Art Wanderer: The Hindu Temples – take 3

Bhubaneswar, Orissa, India

Bhubaneswar, Orissa, India

After our first entrance into the Hindu temple beginnings and how it developed, it is inevitable to start to talk about the Negara temple type and the Dravida (southern) Temple styles.

This distinction is what you find in the books. And truly there are some main lines along which we can try to distinguish these two groups. I have yet to confess: to me it seems very hard to put everything together under these categories. In India the regional realities , the village ones, are the unit of measure, and there is a myriad of wonderful worlds and styles.

Artisans moved across India in the wake of wars or famines or simply looking for more generous patrons, and so did religious, philosophical and literary currents. Often they started in one area, reached the other side and bounced back with renewed vitality. Isn’t this that make art so lively and creative? The fact of picking here and there, reinterpreting and being inspired by new things to absorb them into an even newer style.
For example if you ever have the chance to go through Kinnaur, a beautiful forested region suspended between the foothills (it is after Shimla) and the Himalayas proper, you are going to marvel at temples and vernacular houses with magnificent, engrossing woodcarving: here temples are made of wood and stone and do not ressemble anything I have read in those art books. There are some nice pictures here (mine are from the non digital era, somewhere lost into my family cardboxes).

Well, let’s start at least with the quintessential example of the Negara temple.

Khajurao is mostly famous for the erotic sculptures, that spur a lot of questioning about their function, and they are not only controversial but truly masterpieces, the perfect concretisation of the ideal of beauty along with an incredible dynamism in what has been called their “corkscrewing” twisting.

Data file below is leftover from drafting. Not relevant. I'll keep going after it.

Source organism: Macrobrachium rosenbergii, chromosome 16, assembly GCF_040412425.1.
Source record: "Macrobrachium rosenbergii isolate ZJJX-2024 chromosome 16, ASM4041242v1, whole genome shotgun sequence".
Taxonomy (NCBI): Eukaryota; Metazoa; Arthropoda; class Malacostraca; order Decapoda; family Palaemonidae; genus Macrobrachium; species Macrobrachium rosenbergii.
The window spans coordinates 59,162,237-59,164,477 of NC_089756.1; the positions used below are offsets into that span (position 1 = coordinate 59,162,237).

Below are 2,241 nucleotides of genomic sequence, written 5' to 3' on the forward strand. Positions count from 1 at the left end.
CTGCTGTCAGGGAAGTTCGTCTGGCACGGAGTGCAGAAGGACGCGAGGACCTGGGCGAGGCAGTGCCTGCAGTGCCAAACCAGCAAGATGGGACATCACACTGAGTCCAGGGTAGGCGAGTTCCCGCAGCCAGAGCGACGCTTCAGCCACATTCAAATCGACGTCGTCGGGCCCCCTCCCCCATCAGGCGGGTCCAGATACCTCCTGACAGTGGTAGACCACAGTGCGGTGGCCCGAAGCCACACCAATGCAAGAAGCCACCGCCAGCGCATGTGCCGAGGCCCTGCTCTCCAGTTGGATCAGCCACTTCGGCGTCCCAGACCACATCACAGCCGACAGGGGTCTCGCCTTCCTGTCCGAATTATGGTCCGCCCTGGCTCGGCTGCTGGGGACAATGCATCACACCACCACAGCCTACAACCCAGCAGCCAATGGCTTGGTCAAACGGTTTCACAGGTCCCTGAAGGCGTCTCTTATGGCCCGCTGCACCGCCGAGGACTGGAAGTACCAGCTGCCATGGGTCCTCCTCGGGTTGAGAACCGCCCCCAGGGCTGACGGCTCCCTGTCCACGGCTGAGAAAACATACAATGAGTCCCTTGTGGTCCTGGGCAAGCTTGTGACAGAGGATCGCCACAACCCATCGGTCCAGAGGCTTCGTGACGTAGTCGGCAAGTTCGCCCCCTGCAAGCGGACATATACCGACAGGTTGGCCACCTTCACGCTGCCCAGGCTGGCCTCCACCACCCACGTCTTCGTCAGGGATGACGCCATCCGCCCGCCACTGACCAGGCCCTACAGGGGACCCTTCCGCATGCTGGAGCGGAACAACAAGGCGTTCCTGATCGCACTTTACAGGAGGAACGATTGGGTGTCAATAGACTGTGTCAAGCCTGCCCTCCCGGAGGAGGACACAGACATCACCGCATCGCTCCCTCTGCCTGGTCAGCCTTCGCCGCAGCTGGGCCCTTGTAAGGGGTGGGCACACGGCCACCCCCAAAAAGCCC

It seems a miracle that Khajurao has survived to our days, left intact by the Muslim conquest: some said it must have looked so evil to the conquerors that they left it alone. Seriously ? Have we ever heard of conquerors that leave alone a place because it looks so evil??not that i remember of in the little of human history I have studied. Probably the temples that survived were simply too remote and obscure to deserve attention or to be aware of.
On the other hand, I would have wished to see the faces of the British administrators looking at it in 1830 : that must have been quite some day for them!

Let’s leave Indian sculpture for another moment and look at the temples. There is a fair group of temples. The largest one is the magnificent Kandariya Mahadeva dedicated to Shiva and built under the Chandella rulers,  chieftains that proclaimed independence and their own reign (by founding the first temple in Khajuraho) around the 10th century.

You can see in it the full development of the initial temple: the plinth (base) is raised but much more, there is a portico that evolved in full vestibule and balconies and there are beautiful shikara to surmount it and not only in the last section above the sanctuary but all around the main one and on top of the vestibule. There is an incredible dynamism, the temples seems to lift their own stone mass to the sky in the vertical plane and yet it seems to expand to breathe through its verandas all around the horizontal plane. The receding and expanding balconies are indeed a feature of this temple that make it so accomplished.